Health Secretary Sturgeon offers support to breast implant women
Scotland's health secretary said women with breast implants which have been linked to a health scare can turn to the NHS for help.
Nicola Sturgeon gave the assurance to a delegation who have the French-made Poly Implant Prothese (PIP) implants.
The women are worried that the private firms which carried out the operations would not remove the non-medical grade silicone breasts.
At least 1,300 women in Scotland have the PIP implants.
They have caused an international health scare after it was found that they could be toxic if they ruptured.
The product had not been used by the National Health Service in Scotland.
The women affected met Ms Sturgeon at the Scottish Parliament where they asked her to hold a public inquiry into the issues.
She told them: "I can confirm that Scotland is closely involved in two UK-wide inquiries that are already under way and PIP Scotland can be assured that Scottish women's views will be taken fully into account.
"The first of these reviews, led by Lord Howe, will report by the end of March and we will consider the findings and put in place any recommendations for Scotland.
"As part of this work, and at that time, we will also give full consideration to the request for a public inquiry.
"It is important to note though, that given the reserved nature of these matters, a Scottish-only public inquiry would be unlikely to deliver the answers that women want."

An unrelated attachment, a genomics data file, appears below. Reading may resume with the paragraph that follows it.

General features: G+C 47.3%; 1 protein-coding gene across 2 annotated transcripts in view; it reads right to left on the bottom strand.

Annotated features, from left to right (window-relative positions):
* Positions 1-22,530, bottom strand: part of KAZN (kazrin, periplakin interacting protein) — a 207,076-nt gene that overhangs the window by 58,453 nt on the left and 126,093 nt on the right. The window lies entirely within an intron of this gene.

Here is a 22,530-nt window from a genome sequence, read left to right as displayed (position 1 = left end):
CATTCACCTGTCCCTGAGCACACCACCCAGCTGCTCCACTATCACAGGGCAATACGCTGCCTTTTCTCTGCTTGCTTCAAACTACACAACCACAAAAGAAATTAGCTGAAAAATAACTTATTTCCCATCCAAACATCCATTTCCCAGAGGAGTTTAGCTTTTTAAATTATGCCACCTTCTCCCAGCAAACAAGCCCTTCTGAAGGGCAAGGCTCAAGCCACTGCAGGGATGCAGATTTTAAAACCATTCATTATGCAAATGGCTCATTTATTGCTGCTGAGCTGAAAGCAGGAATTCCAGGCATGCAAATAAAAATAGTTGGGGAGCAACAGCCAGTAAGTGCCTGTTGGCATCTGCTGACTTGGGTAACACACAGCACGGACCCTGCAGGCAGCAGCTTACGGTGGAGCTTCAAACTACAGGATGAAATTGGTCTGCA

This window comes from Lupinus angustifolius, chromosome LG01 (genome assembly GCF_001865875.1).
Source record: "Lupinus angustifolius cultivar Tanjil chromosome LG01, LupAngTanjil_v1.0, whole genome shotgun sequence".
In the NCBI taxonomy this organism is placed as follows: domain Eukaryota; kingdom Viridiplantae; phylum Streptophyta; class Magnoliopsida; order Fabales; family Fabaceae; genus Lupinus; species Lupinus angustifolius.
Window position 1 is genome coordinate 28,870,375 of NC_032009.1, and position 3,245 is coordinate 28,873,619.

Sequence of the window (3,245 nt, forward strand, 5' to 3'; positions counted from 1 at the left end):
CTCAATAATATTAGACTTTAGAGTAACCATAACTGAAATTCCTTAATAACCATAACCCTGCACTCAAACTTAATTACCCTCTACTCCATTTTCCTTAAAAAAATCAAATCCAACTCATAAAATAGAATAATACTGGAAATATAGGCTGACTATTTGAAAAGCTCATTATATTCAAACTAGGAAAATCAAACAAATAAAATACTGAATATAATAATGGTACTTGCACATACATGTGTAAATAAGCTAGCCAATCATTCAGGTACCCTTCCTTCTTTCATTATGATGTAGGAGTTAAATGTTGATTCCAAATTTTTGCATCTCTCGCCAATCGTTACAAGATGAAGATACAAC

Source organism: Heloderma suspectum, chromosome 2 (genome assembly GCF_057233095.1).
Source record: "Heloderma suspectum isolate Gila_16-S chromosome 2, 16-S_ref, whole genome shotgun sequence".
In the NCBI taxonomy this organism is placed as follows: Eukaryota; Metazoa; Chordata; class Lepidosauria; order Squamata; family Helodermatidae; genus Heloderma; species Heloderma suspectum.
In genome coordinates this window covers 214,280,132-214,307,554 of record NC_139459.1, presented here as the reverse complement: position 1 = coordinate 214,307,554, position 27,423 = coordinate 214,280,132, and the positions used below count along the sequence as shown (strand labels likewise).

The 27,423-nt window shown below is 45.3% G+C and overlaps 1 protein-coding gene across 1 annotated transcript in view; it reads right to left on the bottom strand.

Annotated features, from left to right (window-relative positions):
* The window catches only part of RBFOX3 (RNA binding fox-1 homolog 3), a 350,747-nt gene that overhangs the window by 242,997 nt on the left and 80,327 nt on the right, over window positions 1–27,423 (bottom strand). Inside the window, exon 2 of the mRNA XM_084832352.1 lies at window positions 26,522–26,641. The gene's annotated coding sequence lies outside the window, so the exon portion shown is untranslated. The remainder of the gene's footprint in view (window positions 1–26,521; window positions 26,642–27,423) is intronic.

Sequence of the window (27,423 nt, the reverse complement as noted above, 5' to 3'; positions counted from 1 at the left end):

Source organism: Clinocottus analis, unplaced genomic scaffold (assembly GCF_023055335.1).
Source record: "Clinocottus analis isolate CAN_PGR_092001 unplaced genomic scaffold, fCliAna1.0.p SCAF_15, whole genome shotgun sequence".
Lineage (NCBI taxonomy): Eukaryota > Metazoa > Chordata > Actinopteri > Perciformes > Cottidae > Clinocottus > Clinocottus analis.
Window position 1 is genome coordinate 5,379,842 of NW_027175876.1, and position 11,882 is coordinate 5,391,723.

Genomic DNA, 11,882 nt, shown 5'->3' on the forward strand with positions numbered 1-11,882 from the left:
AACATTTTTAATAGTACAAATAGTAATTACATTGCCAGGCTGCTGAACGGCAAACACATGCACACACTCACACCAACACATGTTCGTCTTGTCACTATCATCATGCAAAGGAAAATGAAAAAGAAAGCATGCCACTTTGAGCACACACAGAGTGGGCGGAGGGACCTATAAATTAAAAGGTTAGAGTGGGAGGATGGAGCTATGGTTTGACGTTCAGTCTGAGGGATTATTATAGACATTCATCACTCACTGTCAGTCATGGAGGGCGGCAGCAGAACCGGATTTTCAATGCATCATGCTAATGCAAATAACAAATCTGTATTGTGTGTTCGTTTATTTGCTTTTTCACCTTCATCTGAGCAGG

Following the meeting, PIP implant campaign spokeswoman Trisha Devine said: "We haven't quite got there yet".
She added: "We still have more questions but today has been helpful and we have made progress."
It was initially believed that up to 4,000 women in Scotland could be affected, but it is now thought that figure could be about 1,300.
Worried patients can have their implants removed by the NHS, but not replaced, if their private clinics refused or had gone out of business.
The PIP product was banned in 2010 when it emerged that industrial grade silicone was being used. Implants should be made from medical grade material, which has passed safety tests for use in a human body.
No increased risk of toxicity had been reported, but the implants were at greater risk of rupturing.
An advice line is available for women in Scotland who are worried about their implants or would like advice. They can call NHS Inform on 0800 224 488 between 8:00 and 22:00 seven days a week.